Tens of millions of people move each year, and peak moving season is just beginning. This means the demand for movers is high—and the risk of getting scammed may be even higher. With the rise in aggressive marketing by unscrupulous moving brokers, fake customer reviews, and unauthorized subcontracting, the security of individuals and families seeking to move safely and efficiently has come under real threat. To avoid unnecessary stress and the potential loss of significant time and money, follow these guidelines to avoid moving scams.
Thoroughly research moving company options
There are countless residential moving companies to choose from, but not all are reputable. Begin your search by ensuring each mover on your list is an ATA-certified ProMover. If you’re in need of a long-distance mover, the company should be registered with the Federal Motor Carrier Safety Administration and have a U.S. DOT number.
Be wary of internet “brokers” who promise unusually low prices. These brokers are not movers and do not have staff, trucks, facilities, or systems. The unfortunate result of contracting with a company of this type is lost money as well as potentially stolen or destroyed property that may be priceless to you.
Become an expert on estimates
Give yourself as much time as possible and get estimates from three different moving companies. Look for those that have AI technology that enables highly accurate, real-time virtual surveys of your property, ensuring more reliable estimates. If a mover doesn’t have a virtual option, then request an in-home estimate from a trained move consultant.
There are three types of estimates, and it’s important to be aware of the conditions and risks of each:
- Binding estimate: obligates you to pay the price quoted, even if your final shipping weight or number of items decreases OR is less than what was originally estimated.
- Non-binding estimate: bills you for the final weight of your shipped goods; the estimate merely serves as a preliminary approximation.
- Not-to-exceed estimate (sometimes referred to as a guaranteed price or price protection): lets you pay the estimated price or the actual cost, whichever is lower.
Binding and not-to-exceed estimates must be provided by the carrier in writing. Learn more about estimates here. It’s important to note that all movers reserve the right to charge for necessary services, like putting items in storage if no one is there to accept delivery, even if they’re not included in the estimate and you don’t ask for them.
Protect your wallet
One of the most common moving scams is the “no-show” in which moving companies, or scammers posing as such, charge an upfront deposit and then fail to appear on the scheduled move day. There are also instances of fake movers who do show up, load up a customer’s possessions, and then demand an exorbitant ransom for their return.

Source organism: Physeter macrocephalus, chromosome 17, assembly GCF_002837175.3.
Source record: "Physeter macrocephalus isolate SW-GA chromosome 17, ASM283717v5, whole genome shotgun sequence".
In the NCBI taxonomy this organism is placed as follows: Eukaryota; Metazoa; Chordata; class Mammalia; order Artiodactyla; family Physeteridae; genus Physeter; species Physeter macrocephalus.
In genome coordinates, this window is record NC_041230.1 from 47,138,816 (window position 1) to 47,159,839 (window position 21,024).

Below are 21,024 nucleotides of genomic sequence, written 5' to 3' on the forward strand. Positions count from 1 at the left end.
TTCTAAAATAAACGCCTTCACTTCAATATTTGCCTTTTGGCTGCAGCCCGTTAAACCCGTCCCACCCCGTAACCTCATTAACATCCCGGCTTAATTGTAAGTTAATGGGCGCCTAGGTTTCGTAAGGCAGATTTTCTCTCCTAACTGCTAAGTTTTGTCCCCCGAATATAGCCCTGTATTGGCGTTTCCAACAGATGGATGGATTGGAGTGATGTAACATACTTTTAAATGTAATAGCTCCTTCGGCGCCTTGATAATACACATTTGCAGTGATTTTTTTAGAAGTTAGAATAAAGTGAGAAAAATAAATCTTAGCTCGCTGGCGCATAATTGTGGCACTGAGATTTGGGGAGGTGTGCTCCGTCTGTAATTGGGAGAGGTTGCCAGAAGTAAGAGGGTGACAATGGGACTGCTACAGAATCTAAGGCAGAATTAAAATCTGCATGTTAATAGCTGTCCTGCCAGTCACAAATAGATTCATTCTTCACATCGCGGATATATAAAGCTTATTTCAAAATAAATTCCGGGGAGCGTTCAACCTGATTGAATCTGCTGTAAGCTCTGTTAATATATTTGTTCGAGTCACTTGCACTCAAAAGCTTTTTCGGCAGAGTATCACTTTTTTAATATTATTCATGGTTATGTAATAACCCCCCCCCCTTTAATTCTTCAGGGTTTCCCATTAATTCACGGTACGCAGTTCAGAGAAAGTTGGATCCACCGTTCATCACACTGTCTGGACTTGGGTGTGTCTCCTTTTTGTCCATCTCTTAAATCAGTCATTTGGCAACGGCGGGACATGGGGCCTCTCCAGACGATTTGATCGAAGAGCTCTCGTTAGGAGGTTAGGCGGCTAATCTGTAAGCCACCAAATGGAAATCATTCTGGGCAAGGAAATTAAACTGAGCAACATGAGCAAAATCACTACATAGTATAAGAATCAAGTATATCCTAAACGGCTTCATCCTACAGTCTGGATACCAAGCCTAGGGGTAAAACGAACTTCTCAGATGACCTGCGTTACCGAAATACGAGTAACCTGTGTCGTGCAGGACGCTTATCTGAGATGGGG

Both these scenarios constitute mover fraud, and the best way to avoid falling victim to it is to thoroughly vet your moving company before making any financial commitment. Make use of the Federal Motor Carrier Safety Administration’s free tools to confirm a company’s legitimacy. Some scammers will use variations of a well-known mover’s brand name, so make sure you are working with the correct and valid moving company. And don’t hesitate to ask questions: you should receive courteous and detailed answers to inquiries about the company’s claims policy, process, and ratio (the number of claims versus the number of moves conducted).
Another red flag is what methods of payment are accepted. According to a recent Newsweek investigation of moving company scams, untrustworthy brokers and carriers are strategic in their choice of credit card companies. Many “don’t take American Express or Discover because those companies tend to favor customers in price disputes,” according to the article. Instead, they push for irreversible deposits via bank-to-bank transfers or popular money transfer apps like Zelle. Immediately strike any company from your list that insists on such payment types.
Referrals vs. reviews
Fake customer reviews are a sad reality for consumers today, no matter the industry. Phony online reviews promise to save customers money, luring them to professionally crafted websites that continue the con. The increasing use of AI bots to create realistic reviews is only adding to customers’ inability to vet what they read online.
Instead of relying on reviews, ask for customer references you can check. A reputable residential moving company should be able to provide them on the spot. Also seek out recommendations or referrals from your own trusted network: friends, neighbors, colleagues, and real estate agents can offer feedback to get you started on the path toward selecting a reliable mover.
Know your rights and exercise them
An ounce of prevention is your best bet when it comes to avoiding moving fraud. Federal law requires movers to give you a copy of the FMCSA’s publication “Your Rights and Responsibilities When You Move” prior to an interstate move.
If the worst does happen and you need to know what to do if scammed by a moving company, the best first step is to file a report with the Federal Motor Carrier Safety Administration by calling 1-888-DOT-SAFT or using their online complaint tool. Your report may trigger a federal investigation against the mover and help protect yourself and others from further abuse.